All Grown Up

At eighteen, these foster kids aged out of a system that denied them a childhood.

Now that Kayla is eighteen, she's aged out of the foster care system and no longer gets the stipend, but she was able to get a six-month extension on her eighteen-month FUP voucher and will receive that until May. She's going to Red Rocks Community College, planning to work in juvenile probation, and started this month as an AmeriCorps volunteer tracking kids who aren't showing up for school. She talks to her Chafee worker every other week, usually to get help with her budget, and the program still helps her out with expenses like car insurance.

There's a banging in the next room. "Are you up?" Kayla calls to Adam as she heads into his room. He comes into the living room pulling a wagon full of toy cars, then cuddles shyly next to his mom on the couch. When he jumps up to get his toys, Kayla looks at him with a furrowed brow. He just got a haircut, and she thinks it's too short. He doesn't look like a baby anymore, she says sadly, as if noticing this for the first time.


Kayla Figueroa has been in and out of foster homes 
since she was nine.
Anthony Camera
Kayla Figueroa has been in and out of foster homes since she was nine.
Stephanie Wooten
Anthony Camera
Stephanie Wooten

Colene Robinson doesn't often hear stories like Kayla Figueroa's. For most of the kids she knows coming out of foster care, stability isn't something they can even imagine. "These are invisible kids," says the clinical professor at the University of Colorado's law school. "These kids are homeless every night. These are the kids sleeping anywhere they can. Just talking to some kids who are going to be aging out soon in Boulder County, they know what their options are going to be -- which field, park, bridge. They know what that is. But they don't know how to envision themselves in an apartment with a job."

Take Dannie Goff, for example. Starting when he was seven, he was bounced around among foster homes, group homes, shelters and residential treatment centers. When he was fifteen, he was sentenced to two years in the Division of Youth Corrections. At seventeen, he went through a three-month independent-living program through the DYC and then was released and sent off on his own. He was homeless within weeks. Today, at nineteen, he sleeps on the heating grates of the Denver City and County Building.

The kind of help that social services and the Chafee program provide to young people like Kayla mean nothing to Dannie. He's not eligible for them. He's one of many former foster kids who slip through the cracks because of when and how they left the state foster-care system. In fact, the only reason Kayla is eligible for the help she receives from Chafee is because Jefferson County reopened her child-welfare case when she was seventeen, after Adam had been taken from her. It was a rare decision, and one the judge didn't have to make.

In Colorado, counties are only obligated to provide services to young people who have open dependency-and-neglect cases. A child's case remains open as long as they are in out-of-home placement. Cases close when children are reunified with parents or adopted. Otherwise, dependency-and-neglect cases can close when a child "ages out" -- meaning he or she turns eighteen, runs away or refuses services. Judges can choose to keep a case open until a youth turns 21, but that's rare. When a kid enters the DYC, his or her child-welfare case is automatically closed.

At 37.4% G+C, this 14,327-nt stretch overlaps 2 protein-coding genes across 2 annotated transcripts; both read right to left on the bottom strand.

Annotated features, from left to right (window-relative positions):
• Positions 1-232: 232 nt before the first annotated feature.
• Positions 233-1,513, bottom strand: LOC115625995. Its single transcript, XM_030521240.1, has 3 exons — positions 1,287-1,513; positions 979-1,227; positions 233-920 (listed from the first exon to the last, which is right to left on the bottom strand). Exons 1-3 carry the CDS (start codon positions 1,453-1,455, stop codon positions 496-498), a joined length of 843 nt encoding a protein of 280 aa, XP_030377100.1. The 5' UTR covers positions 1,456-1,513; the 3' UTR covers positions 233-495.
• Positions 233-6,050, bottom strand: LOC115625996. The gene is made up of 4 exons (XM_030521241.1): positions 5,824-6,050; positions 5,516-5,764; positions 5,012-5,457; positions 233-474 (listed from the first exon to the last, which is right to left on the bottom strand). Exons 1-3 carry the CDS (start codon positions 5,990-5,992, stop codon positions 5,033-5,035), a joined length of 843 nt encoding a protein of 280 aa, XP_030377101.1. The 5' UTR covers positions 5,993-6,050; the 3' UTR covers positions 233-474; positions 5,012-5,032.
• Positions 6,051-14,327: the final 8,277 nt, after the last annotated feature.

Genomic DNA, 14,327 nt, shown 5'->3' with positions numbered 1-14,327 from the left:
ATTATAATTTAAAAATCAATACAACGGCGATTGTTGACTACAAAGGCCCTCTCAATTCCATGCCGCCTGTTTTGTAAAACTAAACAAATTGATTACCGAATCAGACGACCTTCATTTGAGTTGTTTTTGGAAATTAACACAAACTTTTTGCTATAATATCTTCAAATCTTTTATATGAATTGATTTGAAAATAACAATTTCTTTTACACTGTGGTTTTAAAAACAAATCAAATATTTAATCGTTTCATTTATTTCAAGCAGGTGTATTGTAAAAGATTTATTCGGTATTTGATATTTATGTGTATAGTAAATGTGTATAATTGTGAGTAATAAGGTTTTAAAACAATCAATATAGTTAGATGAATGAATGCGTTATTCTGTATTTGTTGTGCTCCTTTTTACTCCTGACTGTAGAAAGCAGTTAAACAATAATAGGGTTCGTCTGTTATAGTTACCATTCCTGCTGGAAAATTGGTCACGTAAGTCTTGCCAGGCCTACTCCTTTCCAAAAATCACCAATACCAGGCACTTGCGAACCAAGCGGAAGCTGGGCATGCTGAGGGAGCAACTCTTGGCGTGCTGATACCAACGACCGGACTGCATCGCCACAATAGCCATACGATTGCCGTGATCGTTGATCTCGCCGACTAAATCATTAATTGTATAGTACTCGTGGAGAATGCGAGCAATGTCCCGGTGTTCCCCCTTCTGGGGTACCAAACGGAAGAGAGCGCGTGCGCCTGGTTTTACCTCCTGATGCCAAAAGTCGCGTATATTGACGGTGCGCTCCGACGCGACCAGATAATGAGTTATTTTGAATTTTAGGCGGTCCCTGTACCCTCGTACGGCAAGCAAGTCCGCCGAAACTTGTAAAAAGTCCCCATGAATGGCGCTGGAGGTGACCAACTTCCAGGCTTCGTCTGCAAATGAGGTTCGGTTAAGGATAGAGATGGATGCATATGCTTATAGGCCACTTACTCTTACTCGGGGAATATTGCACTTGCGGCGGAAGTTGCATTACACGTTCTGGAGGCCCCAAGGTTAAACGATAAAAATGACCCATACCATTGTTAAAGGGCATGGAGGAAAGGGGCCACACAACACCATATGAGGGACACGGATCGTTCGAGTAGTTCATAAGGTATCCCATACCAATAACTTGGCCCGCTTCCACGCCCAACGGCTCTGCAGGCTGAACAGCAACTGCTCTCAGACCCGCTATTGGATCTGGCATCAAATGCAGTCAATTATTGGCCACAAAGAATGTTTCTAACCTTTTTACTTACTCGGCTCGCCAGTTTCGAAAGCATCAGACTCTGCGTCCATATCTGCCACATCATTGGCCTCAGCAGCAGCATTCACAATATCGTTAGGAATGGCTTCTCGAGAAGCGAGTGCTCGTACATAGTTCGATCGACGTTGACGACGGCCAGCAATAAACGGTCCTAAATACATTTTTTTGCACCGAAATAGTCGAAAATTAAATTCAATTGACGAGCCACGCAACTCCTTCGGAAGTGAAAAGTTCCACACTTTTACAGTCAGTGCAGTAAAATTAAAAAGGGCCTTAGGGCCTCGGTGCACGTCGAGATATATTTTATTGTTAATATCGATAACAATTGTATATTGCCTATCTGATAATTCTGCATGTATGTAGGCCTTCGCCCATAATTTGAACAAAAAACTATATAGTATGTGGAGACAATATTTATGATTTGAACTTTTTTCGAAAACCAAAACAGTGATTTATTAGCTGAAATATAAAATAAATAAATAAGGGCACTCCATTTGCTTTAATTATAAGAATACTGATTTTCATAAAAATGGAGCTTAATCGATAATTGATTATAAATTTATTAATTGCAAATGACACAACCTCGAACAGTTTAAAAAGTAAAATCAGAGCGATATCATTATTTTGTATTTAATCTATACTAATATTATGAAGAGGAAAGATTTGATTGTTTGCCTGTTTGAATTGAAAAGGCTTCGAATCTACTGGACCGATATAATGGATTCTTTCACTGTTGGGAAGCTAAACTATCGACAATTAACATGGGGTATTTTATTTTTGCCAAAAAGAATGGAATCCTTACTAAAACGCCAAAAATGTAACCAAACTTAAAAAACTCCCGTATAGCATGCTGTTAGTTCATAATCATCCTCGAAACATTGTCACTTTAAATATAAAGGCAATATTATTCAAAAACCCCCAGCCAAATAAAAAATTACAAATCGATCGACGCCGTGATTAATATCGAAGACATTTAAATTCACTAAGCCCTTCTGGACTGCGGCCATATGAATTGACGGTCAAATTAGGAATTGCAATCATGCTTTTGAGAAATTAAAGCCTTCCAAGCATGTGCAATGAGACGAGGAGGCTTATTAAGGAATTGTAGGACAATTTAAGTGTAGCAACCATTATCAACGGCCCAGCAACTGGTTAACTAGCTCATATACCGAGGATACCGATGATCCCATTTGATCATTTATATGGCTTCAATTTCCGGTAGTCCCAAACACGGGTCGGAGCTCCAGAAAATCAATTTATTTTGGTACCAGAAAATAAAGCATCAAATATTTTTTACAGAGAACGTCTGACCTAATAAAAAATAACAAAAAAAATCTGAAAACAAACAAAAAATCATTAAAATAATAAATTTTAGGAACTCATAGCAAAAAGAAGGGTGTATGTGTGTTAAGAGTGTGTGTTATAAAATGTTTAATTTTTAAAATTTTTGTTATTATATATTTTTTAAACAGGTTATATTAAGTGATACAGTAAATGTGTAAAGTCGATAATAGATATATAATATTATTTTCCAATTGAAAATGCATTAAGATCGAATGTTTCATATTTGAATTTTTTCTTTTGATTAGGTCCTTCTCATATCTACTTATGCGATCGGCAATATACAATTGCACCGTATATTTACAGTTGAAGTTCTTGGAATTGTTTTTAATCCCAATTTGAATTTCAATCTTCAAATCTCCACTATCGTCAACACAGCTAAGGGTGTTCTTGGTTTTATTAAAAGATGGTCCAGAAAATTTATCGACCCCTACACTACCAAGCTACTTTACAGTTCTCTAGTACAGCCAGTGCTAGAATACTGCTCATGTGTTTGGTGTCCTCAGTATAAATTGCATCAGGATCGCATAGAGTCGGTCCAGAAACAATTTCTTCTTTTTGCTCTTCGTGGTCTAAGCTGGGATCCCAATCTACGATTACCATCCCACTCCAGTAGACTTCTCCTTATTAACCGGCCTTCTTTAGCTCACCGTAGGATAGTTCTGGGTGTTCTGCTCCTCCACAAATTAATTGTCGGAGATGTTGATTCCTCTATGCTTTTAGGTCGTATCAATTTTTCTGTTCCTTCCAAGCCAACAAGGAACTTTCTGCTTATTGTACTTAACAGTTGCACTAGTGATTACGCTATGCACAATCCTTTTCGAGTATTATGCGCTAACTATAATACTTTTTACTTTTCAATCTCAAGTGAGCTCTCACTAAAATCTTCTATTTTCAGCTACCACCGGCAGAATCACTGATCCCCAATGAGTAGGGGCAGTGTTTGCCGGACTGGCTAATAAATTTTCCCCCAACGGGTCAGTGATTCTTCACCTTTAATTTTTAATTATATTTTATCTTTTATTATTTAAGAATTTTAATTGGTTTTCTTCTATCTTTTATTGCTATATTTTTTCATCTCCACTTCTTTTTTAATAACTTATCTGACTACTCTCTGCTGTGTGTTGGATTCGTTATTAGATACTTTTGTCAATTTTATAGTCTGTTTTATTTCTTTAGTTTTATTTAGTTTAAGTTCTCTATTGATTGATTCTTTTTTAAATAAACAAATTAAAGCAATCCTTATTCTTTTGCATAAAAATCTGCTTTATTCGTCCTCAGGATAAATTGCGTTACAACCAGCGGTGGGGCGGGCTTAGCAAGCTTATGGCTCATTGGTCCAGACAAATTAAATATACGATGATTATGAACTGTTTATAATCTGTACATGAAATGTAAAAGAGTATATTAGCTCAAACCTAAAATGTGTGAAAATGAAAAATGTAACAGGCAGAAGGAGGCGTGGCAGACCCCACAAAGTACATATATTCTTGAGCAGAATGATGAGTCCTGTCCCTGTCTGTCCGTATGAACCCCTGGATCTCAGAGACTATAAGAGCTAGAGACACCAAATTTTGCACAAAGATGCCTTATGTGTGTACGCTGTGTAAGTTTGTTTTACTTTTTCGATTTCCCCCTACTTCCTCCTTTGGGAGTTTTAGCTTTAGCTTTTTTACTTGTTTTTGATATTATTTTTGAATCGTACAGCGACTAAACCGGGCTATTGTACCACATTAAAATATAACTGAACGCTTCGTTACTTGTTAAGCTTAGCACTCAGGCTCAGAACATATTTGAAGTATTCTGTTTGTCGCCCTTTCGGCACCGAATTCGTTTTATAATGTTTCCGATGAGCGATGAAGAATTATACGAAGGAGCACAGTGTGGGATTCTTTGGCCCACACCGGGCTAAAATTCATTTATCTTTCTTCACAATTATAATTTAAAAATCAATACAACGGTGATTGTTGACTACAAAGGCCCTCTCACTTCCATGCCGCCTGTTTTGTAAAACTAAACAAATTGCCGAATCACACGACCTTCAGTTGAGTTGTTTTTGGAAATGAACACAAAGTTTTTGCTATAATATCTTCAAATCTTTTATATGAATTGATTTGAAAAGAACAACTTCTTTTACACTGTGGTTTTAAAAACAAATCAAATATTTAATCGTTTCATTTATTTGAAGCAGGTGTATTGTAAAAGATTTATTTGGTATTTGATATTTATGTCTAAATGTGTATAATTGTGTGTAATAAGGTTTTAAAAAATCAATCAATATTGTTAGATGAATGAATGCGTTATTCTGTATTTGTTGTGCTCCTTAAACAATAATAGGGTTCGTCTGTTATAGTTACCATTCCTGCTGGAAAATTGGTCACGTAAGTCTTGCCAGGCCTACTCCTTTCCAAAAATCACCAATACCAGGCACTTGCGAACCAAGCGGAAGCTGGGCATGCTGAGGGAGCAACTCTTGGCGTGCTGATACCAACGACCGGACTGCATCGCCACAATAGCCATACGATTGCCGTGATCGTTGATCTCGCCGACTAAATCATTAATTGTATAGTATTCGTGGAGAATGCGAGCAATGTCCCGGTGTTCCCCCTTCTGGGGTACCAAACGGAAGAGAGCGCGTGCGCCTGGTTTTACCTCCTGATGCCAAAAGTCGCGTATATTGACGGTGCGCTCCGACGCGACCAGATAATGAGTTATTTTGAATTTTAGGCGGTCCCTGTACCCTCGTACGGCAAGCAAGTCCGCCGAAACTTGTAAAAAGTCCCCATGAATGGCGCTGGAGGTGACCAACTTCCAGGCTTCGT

The federal Chafee program provides a way for foster kids whose cases have been closed to still access some services until they turn 21. In Colorado, however, not every former foster youth is eligible. The state has interpreted the Chafee Act to mean that only those whose cases were closed on or after their eighteenth birthdays are eligible for services post-foster care, an interpretation with which Kippi Clausen takes issue. That means, for example, that if a teen runs away before he turns eighteen and a judge closes his case, he won't be able to access services later. Similarly, when a young person leaves the Division of Youth Corrections, he isn't eligible for any Chafee services unless a judge decides to reopen his case.

"If the child was in the county's custody and ran away at their seventeenth birthday, then [the county] could have gone and asked the court to dismiss the dependency-and-neglect action," says Sharen Ford of the Colorado Department of Human Services. "The court doesn't have to. The court can say, 'This case is going to stay open. Find the kid.' So when they find the kid, they can pick up services again and they continue on. If the court closed the case, then the county doesn't have a legal responsibility to provide any services."

Judges like Chris Melonakis in Adams County are aware of how important it is for youth to be able to access services and thus intentionally keeps cases open until a child is 21, whenever possible. "The entire [federal] funding stream ends when they're out of the system," he says. "It really changes the dynamic and willingness of social services to work with them. Once the case is gone and a kid is over eighteen, you've lost jurisdiction. That's why you have to make an impact before they get out. A couple of things you can do as a court is to bring the young person in and talk to them, treat them like a human being, try to give them some counseling and guidance. It's amazing how often they will listen to you. A lot of times what young people want is just to be heard. They want to have their dignity preserved and the feeling that they matter, especially for these young people that have been in foster care for years and years. It's a really hard way to live."

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